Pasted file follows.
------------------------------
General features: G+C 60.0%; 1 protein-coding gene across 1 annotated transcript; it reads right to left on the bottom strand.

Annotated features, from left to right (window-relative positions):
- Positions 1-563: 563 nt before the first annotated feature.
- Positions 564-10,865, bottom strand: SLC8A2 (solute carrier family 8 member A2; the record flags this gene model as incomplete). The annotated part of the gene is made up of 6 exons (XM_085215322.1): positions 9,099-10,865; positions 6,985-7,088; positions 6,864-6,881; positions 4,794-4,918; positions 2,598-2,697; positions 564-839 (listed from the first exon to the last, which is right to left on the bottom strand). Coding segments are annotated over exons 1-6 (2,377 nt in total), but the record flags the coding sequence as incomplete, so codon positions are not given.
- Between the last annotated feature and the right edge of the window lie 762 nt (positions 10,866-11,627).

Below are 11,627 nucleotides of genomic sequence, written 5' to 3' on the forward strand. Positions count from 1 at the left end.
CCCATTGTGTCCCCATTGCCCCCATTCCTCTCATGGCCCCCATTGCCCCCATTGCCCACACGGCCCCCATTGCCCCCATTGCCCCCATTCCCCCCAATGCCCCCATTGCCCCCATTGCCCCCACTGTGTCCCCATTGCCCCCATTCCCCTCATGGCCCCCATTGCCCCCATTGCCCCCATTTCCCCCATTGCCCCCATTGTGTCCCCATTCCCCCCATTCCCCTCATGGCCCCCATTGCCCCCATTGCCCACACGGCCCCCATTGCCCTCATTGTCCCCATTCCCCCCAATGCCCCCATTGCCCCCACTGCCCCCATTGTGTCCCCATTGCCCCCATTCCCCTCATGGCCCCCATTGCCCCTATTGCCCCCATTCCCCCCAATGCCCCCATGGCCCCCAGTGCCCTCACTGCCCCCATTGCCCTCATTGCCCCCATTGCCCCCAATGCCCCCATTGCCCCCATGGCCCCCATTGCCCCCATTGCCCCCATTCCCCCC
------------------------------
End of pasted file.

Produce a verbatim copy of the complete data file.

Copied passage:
General features: G+C 60.0%; 1 protein-coding gene across 1 annotated transcript; it reads right to left on the bottom strand.

Annotated features, from left to right (window-relative positions):
- Positions 1-563: 563 nt before the first annotated feature.
- Positions 564-10,865, bottom strand: SLC8A2 (solute carrier family 8 member A2; the record flags this gene model as incomplete). The annotated part of the gene is made up of 6 exons (XM_085215322.1): positions 9,099-10,865; positions 6,985-7,088; positions 6,864-6,881; positions 4,794-4,918; positions 2,598-2,697; positions 564-839 (listed from the first exon to the last, which is right to left on the bottom strand). Coding segments are annotated over exons 1-6 (2,377 nt in total), but the record flags the coding sequence as incomplete, so codon positions are not given.
- Between the last annotated feature and the right edge of the window lie 762 nt (positions 10,866-11,627).

Below are 11,627 nucleotides of genomic sequence, written 5' to 3' on the forward strand. Positions count from 1 at the left end.
CCCATTGTGTCCCCATTGCCCCCATTCCTCTCATGGCCCCCATTGCCCCCATTGCCCACACGGCCCCCATTGCCCCCATTGCCCCCATTCCCCCCAATGCCCCCATTGCCCCCATTGCCCCCACTGTGTCCCCATTGCCCCCATTCCCCTCATGGCCCCCATTGCCCCCATTGCCCCCATTTCCCCCATTGCCCCCATTGTGTCCCCATTCCCCCCATTCCCCTCATGGCCCCCATTGCCCCCATTGCCCACACGGCCCCCATTGCCCTCATTGTCCCCATTCCCCCCAATGCCCCCATTGCCCCCACTGCCCCCATTGTGTCCCCATTGCCCCCATTCCCCTCATGGCCCCCATTGCCCCTATTGCCCCCATTCCCCCCAATGCCCCCATGGCCCCCAGTGCCCTCACTGCCCCCATTGCCCTCATTGCCCCCATTGCCCCCAATGCCCCCATTGCCCCCATGGCCCCCATTGCCCCCATTGCCCCCATTCCCCCC